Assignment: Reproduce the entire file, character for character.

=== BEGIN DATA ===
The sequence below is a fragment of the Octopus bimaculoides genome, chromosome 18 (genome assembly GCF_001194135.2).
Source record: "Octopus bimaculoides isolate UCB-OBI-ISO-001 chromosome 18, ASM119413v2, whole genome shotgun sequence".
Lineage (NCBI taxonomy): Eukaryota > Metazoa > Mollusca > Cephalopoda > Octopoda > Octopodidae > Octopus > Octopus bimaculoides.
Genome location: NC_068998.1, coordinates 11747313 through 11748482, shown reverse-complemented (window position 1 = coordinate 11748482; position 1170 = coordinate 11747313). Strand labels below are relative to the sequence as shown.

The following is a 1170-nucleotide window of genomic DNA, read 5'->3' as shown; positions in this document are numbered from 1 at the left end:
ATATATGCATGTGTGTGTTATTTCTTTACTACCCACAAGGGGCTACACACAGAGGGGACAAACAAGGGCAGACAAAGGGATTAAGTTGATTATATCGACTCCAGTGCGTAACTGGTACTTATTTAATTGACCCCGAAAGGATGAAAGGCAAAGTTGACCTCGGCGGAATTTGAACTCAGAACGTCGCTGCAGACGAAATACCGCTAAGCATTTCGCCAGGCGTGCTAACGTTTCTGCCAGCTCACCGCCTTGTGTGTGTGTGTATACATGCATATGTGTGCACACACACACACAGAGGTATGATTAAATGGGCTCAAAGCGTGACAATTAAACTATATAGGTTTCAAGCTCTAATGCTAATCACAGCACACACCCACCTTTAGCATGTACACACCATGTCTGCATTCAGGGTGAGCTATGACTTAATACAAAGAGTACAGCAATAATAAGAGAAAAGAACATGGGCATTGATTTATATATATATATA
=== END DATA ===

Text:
The sequence below is a fragment of the Octopus bimaculoides genome, chromosome 18 (genome assembly GCF_001194135.2).
Source record: "Octopus bimaculoides isolate UCB-OBI-ISO-001 chromosome 18, ASM119413v2, whole genome shotgun sequence".
Lineage (NCBI taxonomy): Eukaryota > Metazoa > Mollusca > Cephalopoda > Octopoda > Octopodidae > Octopus > Octopus bimaculoides.
Genome location: NC_068998.1, coordinates 11747313 through 11748482, shown reverse-complemented (window position 1 = coordinate 11748482; position 1170 = coordinate 11747313). Strand labels below are relative to the sequence as shown.

The following is a 1170-nucleotide window of genomic DNA, read 5'->3' as shown; positions in this document are numbered from 1 at the left end:
ATATATGCATGTGTGTGTTATTTCTTTACTACCCACAAGGGGCTACACACAGAGGGGACAAACAAGGGCAGACAAAGGGATTAAGTTGATTATATCGACTCCAGTGCGTAACTGGTACTTATTTAATTGACCCCGAAAGGATGAAAGGCAAAGTTGACCTCGGCGGAATTTGAACTCAGAACGTCGCTGCAGACGAAATACCGCTAAGCATTTCGCCAGGCGTGCTAACGTTTCTGCCAGCTCACCGCCTTGTGTGTGTGTGTATACATGCATATGTGTGCACACACACACACAGAGGTATGATTAAATGGGCTCAAAGCGTGACAATTAAACTATATAGGTTTCAAGCTCTAATGCTAATCACAGCACACACCCACCTTTAGCATGTACACACCATGTCTGCATTCAGGGTGAGCTATGACTTAATACAAAGAGTACAGCAATAATAAGAGAAAAGAACATGGGCATTGATTTATATATATATATA